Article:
It is still a further object of this invention to allow a customer to use any available credit card as a means of identifying the customer and provide the means for authorizing approval of the customer's check and/or to provide a direct means for allowing the customer to withdraw funds from the credit card account to pay for the store purchase and at the same time provide a correlation between the customer and the actual purchases made by that customer.

Still another object of this invention is to provide a means for the customer using a personal check for the store to preprocess that check by printing that amount on the check and the MICR information on the check and at the same time by means of a UPC code to provide correlation between that customer and the purchases made by that customer at the store.

It is still a further object of this invention to obtain interim approval for the cashing of a check prior to the time the customer presents himself at the checkout stand and without further delay to the customer in the event there is a delay in the transmission and computer time in obtaining initial approval.

The aforementioned objects of this invention are achieved by providing a kiosk at the store at which the customer submits his check for approval. The kiosk contains a check transport mechanism for aligning and receiving the check as well as a card reader for receiving either an I.D. card, a credit card or bank debit card. The kiosk also contains a manual data entry device that accepts alphanumeric information as inputed by the customer and a visual display to indicate to the customer what information has been inserted and what results have been obtained.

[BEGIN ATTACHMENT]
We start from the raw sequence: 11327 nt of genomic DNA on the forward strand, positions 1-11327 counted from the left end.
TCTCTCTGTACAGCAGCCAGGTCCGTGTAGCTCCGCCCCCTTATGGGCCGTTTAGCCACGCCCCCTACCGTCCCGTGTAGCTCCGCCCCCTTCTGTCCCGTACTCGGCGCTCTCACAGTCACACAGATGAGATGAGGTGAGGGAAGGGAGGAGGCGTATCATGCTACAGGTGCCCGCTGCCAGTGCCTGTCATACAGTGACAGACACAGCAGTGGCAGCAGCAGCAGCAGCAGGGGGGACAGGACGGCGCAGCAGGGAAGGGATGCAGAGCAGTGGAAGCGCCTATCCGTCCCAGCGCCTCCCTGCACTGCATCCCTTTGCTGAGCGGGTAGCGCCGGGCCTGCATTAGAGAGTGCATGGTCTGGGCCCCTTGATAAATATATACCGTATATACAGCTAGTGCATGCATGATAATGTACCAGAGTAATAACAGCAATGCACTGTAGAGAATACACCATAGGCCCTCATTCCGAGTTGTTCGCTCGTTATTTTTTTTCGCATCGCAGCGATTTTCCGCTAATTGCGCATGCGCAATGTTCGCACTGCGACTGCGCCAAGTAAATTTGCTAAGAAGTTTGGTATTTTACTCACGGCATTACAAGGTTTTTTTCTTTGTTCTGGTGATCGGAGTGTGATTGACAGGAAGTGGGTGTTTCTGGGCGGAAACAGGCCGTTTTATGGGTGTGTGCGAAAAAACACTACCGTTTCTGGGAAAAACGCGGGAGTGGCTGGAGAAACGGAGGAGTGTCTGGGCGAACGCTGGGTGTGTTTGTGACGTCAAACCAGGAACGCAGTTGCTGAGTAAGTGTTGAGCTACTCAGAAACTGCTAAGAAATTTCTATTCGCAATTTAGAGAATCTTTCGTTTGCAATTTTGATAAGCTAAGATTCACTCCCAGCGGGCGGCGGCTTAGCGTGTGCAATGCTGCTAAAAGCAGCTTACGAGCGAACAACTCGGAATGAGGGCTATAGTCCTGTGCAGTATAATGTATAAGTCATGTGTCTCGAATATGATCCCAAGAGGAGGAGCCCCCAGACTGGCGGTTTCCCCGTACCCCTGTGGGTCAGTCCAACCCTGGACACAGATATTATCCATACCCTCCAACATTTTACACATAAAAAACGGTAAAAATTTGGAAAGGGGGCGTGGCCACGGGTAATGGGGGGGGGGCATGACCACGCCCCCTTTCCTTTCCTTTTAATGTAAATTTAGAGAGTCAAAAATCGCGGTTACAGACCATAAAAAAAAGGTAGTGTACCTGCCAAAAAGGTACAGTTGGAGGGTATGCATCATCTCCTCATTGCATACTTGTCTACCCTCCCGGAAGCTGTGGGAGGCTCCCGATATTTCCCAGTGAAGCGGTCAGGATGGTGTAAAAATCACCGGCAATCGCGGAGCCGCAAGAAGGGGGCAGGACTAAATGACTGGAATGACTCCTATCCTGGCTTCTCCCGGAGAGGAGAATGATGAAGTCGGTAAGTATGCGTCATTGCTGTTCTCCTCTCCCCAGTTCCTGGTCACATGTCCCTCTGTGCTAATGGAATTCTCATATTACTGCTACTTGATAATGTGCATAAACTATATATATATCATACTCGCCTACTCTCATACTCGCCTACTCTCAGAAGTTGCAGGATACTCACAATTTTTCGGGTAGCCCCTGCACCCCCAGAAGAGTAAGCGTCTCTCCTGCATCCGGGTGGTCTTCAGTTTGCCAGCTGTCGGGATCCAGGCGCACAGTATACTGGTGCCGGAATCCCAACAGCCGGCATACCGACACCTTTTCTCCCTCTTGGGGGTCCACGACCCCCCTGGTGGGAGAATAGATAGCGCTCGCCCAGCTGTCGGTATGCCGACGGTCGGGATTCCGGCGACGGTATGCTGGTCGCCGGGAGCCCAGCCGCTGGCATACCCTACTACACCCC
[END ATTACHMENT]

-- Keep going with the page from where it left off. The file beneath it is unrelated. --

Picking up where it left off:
In the typical installation the customer inserts his check and passes his card through the card reader which then uniquely identifies him as the customer in question.

In accordance with conventional techniques the customer utilizing a manual data entry device inserts his private identification number (PIN) and if accepted by the computer the visual display will instruct the customer to insert the amount of his check. The customer at this point may insert a given amount or may insert an amount for the purchase plus some overage as dependent only upon the needs of the customer.

If we assume the customer inserts the amount of $300.00 as a fixed amount, the kiosk computer will transfer this amount to the store computer and depending on which the card the customer used, will contact via remote telephone lines the appropriate authorization computer.

On the other hand, should the customer use a credit card, then the kiosk computer in communicating with the store computer will communicate via telephone lines to the credit card computer and depending upon the association will obtain credit reference information.

Another variation may include the use by the customer of a bank debit card which is read by the card reader and reported through the kiosk computer to the store computer which in turn communicates via telephone line to the associated bank computer which then interrogates the client's account and if the amount is sufficient immediately debits the account, reporting back to the kiosk computer in the store.

Regardless of which credit card the client uses, the kiosk computer is notified that either the amount in question has been approved or disapproved, and if the amount is approved the associated information is displayed on the visual display so the client is immediately notified of the approval.

If the kiosk computer indicates that the client's credit is approved, then the kiosk computer will immediately cause the UPC printer associated with the kiosk to print a unique UPC code on the check which thereby uniquely identifies the check with the client's information in memory. The kiosk computer also causes a MICR printer to print MICR information on the check indicating the amount of the check that has been approved and, lastly, the kiosk computer causes a man-readable printer to print information on the check indicating the amount of the check. The check transport mechanism then ejects the check in such a manner that the customer retains the check which now has the UPC code imprinted on it, the MICR information imprinted on it, and man-readable information imprinted on the total amount approved.